6. Follow the steps of each tab in the eTomo GUI to reconstruct the tomogram from the tilt series. Inspect and verify the result after each step, and if not satisfied, we can always go back to any previous step and reprocess from there. "Pre-processing" is to perform preparatory processing and remove abnormally high-intensity pixels caused by X-rays. "Coarse alignment" produces a tilt series wherein each subsequent projection image in the tilt series is aligned to the previous by cross-correlation. We define which gold beads to use as fiducials in "Fiducial Model Generation", and the program tracks the fiducial markers in each projection image and builds "Fine Alignment". "Tomogram Positioning" allows cropping the tomogram in Z. "Final Aligned Stack" is generated using linear interpolation, and functions such as CTF-correction, Gold-Eraser and 2D-filtering can be applied optionally. The tomogram is calculated in "Generate Tomogram" by weighted back-projection in Fourier space. "Post-processing" enables cropping of the tomogram to the XY-region of interest and scaling the contrast in the range of the structures of interest, and "Clean Up" deletes the intermediate files and frees up the disk space.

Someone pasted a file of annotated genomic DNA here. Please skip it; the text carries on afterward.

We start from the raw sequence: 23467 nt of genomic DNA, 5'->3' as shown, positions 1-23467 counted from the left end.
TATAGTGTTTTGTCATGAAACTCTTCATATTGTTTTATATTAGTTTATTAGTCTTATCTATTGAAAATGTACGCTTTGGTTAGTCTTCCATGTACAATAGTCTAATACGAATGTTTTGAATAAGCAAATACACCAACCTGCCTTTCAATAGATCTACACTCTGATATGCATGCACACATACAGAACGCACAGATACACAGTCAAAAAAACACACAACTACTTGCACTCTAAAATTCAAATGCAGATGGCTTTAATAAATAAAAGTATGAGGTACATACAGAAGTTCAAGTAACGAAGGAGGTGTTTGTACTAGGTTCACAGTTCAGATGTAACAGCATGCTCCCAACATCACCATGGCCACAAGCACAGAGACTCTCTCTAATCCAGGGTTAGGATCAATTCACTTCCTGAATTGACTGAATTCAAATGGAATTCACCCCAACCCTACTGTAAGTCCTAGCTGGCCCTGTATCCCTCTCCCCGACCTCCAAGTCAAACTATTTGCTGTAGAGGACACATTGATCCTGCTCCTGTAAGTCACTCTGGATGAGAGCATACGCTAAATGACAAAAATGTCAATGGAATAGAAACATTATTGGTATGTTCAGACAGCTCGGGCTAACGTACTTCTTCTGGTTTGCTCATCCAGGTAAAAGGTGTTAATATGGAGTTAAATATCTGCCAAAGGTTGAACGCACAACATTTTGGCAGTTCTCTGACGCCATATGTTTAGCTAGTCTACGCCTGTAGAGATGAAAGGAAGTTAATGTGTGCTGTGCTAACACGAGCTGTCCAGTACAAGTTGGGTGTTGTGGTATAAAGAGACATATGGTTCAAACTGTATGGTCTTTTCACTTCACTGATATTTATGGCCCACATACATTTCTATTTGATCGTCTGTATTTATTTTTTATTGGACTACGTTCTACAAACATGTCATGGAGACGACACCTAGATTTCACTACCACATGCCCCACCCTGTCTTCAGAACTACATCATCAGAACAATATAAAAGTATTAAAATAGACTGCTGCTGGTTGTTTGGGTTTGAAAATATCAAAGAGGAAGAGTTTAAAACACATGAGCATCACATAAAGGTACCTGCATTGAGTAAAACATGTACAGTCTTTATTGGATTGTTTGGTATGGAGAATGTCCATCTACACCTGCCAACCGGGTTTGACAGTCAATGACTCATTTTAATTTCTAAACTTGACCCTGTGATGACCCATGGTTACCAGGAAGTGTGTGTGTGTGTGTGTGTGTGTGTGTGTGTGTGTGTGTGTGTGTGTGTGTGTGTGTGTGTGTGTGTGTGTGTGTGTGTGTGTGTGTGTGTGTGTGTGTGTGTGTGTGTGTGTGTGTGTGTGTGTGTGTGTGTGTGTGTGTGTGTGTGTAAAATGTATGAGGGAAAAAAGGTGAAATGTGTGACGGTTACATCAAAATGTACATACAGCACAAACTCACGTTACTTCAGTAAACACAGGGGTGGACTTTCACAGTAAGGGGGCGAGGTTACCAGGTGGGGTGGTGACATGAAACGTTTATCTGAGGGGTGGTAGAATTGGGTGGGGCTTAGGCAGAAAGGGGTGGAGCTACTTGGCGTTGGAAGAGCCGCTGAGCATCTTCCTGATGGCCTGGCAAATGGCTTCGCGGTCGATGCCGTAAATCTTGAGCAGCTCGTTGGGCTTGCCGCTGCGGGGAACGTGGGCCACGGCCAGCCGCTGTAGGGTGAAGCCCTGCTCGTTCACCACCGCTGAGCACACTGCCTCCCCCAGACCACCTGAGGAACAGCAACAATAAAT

VIII. Storage of the Tomograms in Database

    We use a web-based in-house database to organize, store, search, and distribute the tomographic data. For each tilt series, we can record sample details, microscope collection parameters, raw tilt series as well as associated 3D reconstruction and other processing files. The main browsing page presents a thumbnail image and a featured "YouTube" like movie for each tomogram, and the entries can be organized by download frequency, creator, specimen type or date. Users can search the database by entering keywords or special features. Currently more than 4,500 tomographic tilt series have been deposited in the database, covering nearly 60 types of species/specimen, with a total of more than 11,000 associated files.